House plans vote to advance $3.5T budget despite moderates jeopardizing passage

House plans vote to advance $3.5T budget despite moderates jeopardizing passage
Pelosi demonstrates her ignorance in safe and proper mask use (Image: YouTube screen grab)

By Andrew Trunsky

The House is cutting its August recess short and returning to Washington Monday to try and advance Democrats’ $3.5 trillion budget, while internal divisions over its size could potentially tank the bill.

Democrats plan to vote Monday evening on a combined rule that would simultaneously advance the budget, the bipartisan infrastructure bill, and their voting bill named for the late Georgia Rep. John Lewis, the iconic civil rights leader. But moderates and progressives in the House have fractured over whether the budget or infrastructure bill should be addressed first, putting both in jeopardy given Democrats’ extremely slim majority.

Nine moderate Democrats again vowed to block the budget’s passage if the infrastructure bill was not voted on first, urging their colleagues to “take the win” and not hold the bipartisan package “hostage.” Progressives, however, have said they will not vote for the infrastructure bill unless the budget is passed first, and House Speaker Nancy Pelosi has said that she will hold a vote on the budget first in an attempt to retain their support.

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“In support of President Biden’s vision to Build Back Better, we must move quickly to pass the budget resolution this week,” Pelosi said in a Dear Colleague letter Saturday. “It is essential that our Caucus proceeds unified in our determination to deliver once-in-a-century progress for the children.”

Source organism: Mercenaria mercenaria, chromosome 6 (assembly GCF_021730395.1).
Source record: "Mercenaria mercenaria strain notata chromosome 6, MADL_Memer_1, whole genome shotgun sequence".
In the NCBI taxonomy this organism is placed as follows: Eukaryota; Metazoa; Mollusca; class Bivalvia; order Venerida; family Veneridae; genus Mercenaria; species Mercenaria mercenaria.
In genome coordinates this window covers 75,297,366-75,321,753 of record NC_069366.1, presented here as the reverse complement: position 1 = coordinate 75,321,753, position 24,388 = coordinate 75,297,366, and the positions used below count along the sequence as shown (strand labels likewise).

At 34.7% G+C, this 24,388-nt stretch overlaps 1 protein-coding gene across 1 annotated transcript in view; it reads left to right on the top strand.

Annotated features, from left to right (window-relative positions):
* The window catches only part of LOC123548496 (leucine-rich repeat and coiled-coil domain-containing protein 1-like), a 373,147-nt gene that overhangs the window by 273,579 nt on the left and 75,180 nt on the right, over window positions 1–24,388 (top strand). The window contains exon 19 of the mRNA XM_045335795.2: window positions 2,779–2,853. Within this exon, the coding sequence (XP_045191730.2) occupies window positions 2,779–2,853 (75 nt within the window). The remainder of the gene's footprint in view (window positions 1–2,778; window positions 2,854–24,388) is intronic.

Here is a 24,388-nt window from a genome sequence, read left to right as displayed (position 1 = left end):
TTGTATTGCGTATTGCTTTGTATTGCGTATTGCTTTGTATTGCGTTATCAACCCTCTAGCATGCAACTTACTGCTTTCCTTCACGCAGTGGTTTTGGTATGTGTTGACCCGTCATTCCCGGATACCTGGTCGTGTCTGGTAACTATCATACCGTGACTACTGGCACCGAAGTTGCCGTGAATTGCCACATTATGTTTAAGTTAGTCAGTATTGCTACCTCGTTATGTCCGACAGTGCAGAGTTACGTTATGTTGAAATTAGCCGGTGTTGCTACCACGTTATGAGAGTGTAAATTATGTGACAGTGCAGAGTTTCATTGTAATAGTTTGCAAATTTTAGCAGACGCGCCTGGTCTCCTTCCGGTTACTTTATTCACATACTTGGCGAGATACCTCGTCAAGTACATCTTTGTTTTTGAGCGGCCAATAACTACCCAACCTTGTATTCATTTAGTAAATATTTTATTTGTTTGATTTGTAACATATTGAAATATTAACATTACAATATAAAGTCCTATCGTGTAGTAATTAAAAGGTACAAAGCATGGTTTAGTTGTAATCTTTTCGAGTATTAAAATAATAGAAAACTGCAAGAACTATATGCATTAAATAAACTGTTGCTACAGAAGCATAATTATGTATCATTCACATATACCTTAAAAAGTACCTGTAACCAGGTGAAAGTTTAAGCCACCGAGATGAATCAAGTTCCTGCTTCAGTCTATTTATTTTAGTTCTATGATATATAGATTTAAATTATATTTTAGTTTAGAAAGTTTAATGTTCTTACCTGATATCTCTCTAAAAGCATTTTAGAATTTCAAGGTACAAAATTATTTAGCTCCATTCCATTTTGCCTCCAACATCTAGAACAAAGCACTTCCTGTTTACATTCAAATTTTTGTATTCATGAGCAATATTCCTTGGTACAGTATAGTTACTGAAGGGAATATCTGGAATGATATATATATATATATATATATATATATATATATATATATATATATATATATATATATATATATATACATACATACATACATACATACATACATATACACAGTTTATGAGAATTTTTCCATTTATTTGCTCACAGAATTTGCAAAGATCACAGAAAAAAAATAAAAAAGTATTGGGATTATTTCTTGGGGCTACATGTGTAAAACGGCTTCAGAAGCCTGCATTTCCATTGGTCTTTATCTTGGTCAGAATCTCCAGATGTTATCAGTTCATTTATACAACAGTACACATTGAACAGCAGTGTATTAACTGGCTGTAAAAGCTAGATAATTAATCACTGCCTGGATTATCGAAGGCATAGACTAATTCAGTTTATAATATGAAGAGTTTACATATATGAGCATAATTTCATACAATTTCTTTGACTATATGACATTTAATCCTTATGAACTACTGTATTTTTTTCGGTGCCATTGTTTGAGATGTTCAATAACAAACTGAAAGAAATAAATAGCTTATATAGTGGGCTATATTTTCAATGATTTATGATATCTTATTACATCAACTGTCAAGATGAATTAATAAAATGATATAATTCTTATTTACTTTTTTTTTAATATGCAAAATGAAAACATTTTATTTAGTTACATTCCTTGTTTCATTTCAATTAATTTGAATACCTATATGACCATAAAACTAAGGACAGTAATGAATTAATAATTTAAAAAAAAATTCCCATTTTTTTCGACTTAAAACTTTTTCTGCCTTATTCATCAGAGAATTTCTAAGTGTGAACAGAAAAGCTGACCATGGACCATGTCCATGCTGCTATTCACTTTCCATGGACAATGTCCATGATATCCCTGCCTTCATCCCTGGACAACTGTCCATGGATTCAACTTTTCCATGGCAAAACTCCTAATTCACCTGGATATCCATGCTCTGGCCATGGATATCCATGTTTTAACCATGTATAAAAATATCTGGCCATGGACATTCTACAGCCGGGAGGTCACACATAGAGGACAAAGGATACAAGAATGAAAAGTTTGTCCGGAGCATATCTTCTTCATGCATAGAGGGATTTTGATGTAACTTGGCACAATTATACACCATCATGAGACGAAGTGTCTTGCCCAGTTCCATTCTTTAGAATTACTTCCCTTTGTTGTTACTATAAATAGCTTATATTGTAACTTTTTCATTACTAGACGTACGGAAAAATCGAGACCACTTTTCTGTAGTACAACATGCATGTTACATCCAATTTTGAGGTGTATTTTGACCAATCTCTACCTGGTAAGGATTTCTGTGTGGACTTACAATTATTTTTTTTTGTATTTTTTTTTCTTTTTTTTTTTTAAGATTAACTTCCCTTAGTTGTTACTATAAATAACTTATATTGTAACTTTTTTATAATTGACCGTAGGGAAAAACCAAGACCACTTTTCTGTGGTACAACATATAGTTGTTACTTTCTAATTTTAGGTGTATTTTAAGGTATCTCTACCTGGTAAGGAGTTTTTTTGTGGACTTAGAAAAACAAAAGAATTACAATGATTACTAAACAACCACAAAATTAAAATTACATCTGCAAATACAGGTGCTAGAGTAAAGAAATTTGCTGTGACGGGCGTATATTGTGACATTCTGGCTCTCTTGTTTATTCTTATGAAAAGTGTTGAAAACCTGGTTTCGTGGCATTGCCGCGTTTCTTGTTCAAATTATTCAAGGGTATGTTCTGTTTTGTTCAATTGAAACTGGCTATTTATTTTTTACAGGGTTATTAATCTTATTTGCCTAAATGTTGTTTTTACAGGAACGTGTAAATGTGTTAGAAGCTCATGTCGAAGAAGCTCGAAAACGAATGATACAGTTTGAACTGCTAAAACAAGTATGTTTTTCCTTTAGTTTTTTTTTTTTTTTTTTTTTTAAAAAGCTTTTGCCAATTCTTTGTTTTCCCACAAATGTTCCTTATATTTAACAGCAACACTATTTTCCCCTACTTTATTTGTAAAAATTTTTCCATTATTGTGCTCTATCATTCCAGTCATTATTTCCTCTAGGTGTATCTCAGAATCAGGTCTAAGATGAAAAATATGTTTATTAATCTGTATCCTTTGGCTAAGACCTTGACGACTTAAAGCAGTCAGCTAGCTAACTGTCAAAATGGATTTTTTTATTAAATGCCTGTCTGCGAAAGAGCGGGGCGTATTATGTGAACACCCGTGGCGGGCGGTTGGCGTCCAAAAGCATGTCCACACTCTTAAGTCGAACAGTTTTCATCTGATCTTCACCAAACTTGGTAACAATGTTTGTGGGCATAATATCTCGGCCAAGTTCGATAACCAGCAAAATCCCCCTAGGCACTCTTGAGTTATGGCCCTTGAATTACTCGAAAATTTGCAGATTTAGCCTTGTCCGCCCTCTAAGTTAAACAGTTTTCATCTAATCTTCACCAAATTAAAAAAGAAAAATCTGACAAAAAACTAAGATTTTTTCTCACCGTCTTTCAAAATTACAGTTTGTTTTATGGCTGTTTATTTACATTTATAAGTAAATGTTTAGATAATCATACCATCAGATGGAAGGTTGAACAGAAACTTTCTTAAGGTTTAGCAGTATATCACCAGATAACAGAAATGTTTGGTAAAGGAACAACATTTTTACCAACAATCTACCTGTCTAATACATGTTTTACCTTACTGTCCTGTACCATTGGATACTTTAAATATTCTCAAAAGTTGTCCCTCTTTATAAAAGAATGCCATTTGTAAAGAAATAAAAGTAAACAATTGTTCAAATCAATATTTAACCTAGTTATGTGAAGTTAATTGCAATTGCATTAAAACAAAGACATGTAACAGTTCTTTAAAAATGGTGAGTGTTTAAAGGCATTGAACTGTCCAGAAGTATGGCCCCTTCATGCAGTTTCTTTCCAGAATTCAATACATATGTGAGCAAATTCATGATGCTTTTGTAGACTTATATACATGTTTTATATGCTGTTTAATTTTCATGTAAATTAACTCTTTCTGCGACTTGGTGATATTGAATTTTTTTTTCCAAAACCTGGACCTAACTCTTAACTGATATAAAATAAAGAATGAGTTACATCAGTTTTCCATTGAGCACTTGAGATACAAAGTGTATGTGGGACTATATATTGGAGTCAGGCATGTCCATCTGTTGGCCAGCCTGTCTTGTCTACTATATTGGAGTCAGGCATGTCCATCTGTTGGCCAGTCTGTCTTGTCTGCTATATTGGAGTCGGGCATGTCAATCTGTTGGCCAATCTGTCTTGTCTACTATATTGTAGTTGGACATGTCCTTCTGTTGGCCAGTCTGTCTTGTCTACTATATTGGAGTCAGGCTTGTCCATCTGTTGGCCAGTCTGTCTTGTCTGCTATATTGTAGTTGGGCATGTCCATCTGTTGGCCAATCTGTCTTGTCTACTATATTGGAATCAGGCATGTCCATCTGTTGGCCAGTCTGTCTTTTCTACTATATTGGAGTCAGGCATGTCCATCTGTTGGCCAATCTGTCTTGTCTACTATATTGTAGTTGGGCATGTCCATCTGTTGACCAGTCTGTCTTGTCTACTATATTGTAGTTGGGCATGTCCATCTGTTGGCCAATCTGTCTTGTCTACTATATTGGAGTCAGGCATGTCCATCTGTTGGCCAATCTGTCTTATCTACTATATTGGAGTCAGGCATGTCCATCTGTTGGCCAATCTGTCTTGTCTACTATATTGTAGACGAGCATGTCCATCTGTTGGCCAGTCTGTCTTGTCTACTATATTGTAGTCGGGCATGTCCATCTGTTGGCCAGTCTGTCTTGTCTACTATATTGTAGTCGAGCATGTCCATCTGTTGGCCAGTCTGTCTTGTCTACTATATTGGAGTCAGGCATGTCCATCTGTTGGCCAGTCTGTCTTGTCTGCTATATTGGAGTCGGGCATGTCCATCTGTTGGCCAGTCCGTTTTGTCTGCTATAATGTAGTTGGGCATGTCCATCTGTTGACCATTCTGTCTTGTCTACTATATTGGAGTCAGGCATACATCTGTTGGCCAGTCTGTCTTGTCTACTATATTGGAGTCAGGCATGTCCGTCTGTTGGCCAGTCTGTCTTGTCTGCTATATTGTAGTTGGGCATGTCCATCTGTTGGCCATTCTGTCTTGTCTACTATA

“Any delay to passing the budget resolution threatens the timetable for delivering the historic progress and the transformative vision that Democrats share,” she added.

The moderates, however, have remained defiant, putting the blame on progressives who instantly said they would oppose the infrastructure bill without a vote first on the $3.5 trillion spending bill.

“The challenge we face right now is that there is a standoff with some of our colleagues who have decided to hold the infrastructure bill hostage for months, or kill it altogether, if they don’t get what they want in the next bill — a largely undefined $3.5 trillion reconciliation package,” they wrote.

The group of nine first stated their opposition to Pelosi’s strategy on Aug. 13, putting Democratic leadership in a tough spot as they have tried to keep their caucus united. Pelosi even inquired about passing both the budget and infrastructure bills simultaneously, but the group rejected that solution.

The Senate first passed the infrastructure bill on Aug. 10, and passed the budget on a party-line vote just before 4 a.m. the next day. House Majority Leader Steny Hoyer has said that the final vote to pass the budget could come as soon as Tuesday, giving leadership little time to ensure enough Democrats vote in favor to overcome all but certain united opposition from Republicans.

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